Sudden hearing loss may have various etiologies, such as viral infections, ototoxic drugs, and autoimmune diseases. Among them, central origins, such as hemorrhage or infarct, could be a cause of SNHL [7,8]. In most cases where patients received conservative treatment for ICH with SNHL, the prognosis was poor.
Kim et al. [6] reported a case of pontine hemorrhage with bilateral SNHL. In that case, after conservative treatment, PTA from 52 months of onset did not show definite improvement.
Surgical evacuation of hematoma is still controversial. However, in certain situations, hematoma removal through surgical treatment may be beneficial to the patient.
In this case, we performed surgery as opposed to other cases. The patient’s prognosis improved to the restoration of serviceable hearing. However, some symptoms may advance due to the improvement of edema and inflammation after surgery.
ICH causes edema and secondary neuronal damage [9]. Thus, direct nerve injury or compression by edema block signals from both auditory pathways and triggers bilateral SNHL. If complications are properly controlled, hematoma removal prevents secondary neurological damage by relieving local ischemia or removing of noxious chemicals. If the hematoma is localized to the subcortex, as in this case, complications are unlikely to occur. When, treating symptoms caused by compression rather than structural damage, surgery should be considered, as it has the highest chance of improving clinical outcomes.
Matsuda et al. [10] reported a case of cerebellar hemorrhage with right side SHNL. Wherein, craniotomy was performed, and an improvement in the SNHL was observed on the 6-month follow-up PTA. Our report highlights a rare case of ICH with bilateral SNHL and a basis for surgical treatment.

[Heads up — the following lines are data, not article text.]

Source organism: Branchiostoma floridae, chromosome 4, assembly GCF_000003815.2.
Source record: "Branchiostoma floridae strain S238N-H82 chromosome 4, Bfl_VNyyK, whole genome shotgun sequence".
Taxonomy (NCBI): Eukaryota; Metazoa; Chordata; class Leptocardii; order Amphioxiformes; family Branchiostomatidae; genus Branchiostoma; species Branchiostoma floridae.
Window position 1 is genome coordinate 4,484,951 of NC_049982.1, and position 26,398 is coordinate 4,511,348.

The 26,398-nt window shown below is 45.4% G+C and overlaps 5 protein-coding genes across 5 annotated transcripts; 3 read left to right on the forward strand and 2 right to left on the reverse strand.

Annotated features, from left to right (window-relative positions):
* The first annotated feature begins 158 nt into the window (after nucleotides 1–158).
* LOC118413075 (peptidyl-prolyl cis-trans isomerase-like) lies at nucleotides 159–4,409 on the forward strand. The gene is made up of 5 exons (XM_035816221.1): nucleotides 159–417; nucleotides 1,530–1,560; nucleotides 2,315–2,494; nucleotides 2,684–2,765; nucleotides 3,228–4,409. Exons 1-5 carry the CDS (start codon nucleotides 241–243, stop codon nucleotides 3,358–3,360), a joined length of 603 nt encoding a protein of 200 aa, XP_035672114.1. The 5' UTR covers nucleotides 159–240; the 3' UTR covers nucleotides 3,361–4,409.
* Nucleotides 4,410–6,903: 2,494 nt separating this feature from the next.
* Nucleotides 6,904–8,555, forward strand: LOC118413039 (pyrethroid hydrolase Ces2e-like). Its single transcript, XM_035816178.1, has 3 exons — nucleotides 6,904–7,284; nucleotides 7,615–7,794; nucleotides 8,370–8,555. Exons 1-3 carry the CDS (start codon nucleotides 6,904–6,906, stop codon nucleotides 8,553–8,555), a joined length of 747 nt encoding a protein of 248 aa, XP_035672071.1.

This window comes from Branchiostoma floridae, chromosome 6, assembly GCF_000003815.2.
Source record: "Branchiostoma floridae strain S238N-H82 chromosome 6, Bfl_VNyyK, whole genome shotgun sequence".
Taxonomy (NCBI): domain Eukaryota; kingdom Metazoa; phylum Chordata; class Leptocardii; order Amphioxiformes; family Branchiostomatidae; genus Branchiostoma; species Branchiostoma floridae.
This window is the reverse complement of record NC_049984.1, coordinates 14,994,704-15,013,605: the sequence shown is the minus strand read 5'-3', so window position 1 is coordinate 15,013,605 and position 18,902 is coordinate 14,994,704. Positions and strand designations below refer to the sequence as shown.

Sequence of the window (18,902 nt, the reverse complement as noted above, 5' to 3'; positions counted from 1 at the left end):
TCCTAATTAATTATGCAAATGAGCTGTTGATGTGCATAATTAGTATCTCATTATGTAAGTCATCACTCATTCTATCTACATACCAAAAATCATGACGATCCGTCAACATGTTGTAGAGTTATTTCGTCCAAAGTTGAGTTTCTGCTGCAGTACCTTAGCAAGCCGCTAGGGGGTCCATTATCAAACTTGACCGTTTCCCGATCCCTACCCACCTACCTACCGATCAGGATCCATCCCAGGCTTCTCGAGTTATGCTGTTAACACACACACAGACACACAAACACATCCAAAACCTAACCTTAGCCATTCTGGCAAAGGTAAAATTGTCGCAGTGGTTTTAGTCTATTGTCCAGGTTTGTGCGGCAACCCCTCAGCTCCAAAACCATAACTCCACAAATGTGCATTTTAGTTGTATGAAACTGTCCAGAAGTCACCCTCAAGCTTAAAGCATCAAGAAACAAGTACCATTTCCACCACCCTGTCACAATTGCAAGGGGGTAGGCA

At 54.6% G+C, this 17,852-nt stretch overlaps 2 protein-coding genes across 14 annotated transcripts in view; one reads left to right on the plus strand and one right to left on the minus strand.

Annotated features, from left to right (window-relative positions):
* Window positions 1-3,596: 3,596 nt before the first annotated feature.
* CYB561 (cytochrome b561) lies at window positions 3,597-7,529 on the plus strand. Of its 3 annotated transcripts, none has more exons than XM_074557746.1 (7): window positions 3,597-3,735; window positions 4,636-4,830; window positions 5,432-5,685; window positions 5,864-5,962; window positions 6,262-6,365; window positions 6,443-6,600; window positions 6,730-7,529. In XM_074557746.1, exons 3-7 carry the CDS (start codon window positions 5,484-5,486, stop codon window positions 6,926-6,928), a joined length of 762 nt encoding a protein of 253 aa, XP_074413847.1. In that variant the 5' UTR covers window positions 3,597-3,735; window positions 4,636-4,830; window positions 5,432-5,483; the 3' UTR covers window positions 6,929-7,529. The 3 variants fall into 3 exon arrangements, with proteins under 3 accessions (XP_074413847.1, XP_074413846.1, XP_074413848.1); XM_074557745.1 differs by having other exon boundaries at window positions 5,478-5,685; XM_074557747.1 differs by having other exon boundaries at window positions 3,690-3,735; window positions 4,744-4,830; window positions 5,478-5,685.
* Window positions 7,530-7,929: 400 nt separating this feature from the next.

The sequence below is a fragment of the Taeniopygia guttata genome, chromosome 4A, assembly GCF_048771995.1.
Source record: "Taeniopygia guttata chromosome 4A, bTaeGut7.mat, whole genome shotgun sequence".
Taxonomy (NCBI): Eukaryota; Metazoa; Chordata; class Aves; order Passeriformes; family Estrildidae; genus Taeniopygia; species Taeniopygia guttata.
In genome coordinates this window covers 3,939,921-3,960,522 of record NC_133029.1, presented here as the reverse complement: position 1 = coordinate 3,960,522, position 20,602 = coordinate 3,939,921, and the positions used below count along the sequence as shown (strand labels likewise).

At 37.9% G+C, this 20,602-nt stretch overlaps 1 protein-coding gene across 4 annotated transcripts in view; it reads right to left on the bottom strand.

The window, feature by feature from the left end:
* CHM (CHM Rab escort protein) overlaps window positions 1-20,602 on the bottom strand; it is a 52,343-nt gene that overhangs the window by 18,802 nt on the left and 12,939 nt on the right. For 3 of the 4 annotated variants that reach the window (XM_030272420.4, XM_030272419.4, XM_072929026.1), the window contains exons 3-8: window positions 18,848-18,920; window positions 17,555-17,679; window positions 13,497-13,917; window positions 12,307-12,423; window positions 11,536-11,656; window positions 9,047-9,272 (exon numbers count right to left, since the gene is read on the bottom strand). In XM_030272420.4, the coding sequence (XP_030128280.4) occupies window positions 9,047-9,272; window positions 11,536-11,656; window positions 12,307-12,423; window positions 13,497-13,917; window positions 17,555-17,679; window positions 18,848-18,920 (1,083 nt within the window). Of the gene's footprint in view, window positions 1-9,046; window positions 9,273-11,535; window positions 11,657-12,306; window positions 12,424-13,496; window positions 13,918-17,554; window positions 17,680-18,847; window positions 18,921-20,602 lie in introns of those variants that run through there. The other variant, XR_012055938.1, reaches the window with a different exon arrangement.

The main limitation of this case was that it was not clear whether the patient’s improvement was due to surgical treatment or steroid treatment. After steroid treatment, hearing improves in about 70% of patients between 4 and 7 days of age [11]. However, in this case, the patient’s SNHL immediately improved at 2 days after surgery; therefore, it is likely that decompression by surgery enhances clinical outcomes.
While further research is needed, we suggest that some of the temporal lobe ICH can cause bilateral SNHL, in which case surgery may be a suitable option to improve the prognosis if the patient’s general condition is good.


Temporal lobe ICH may be a rare cause of bilateral SNHL. Early surgical removal of hematoma could be an effective-treatment option to improve SNHL.



No potential conflict of interest relevant to this article was reported.

Fig. 1.
The pure tone audiometry test results before and after surgery were compared to confirm that the patient’s symptoms improved to a serviceable hearing level. (A) Preoperative pure tone audiometry shows bilateral sensorineural hearing loss (HL). (B) Postoperative pure tone audiometry conducted 2 days after surgery shows bilateral sensorineural HL recovery to a serviceable hearing level. A/C: air conduction, B/C: bone conduction.
Fig. 2.
Preoperative examinations. (A) Computed tomography shows subcortical intracranial hemorrhage (3.4×2.5×4.0 cm3) in the right temporal lobe area. (B) Subcortical intracranial hemorrhage (3.4×2.5×4.0 cm3) shows low T2 signal intensity on magnetic resonance imaging. Perihematomal swelling shows high T2 signal intensity. (C) Postoperative computed tomography shows complete removal of the subcortical intracranial hemorrhage.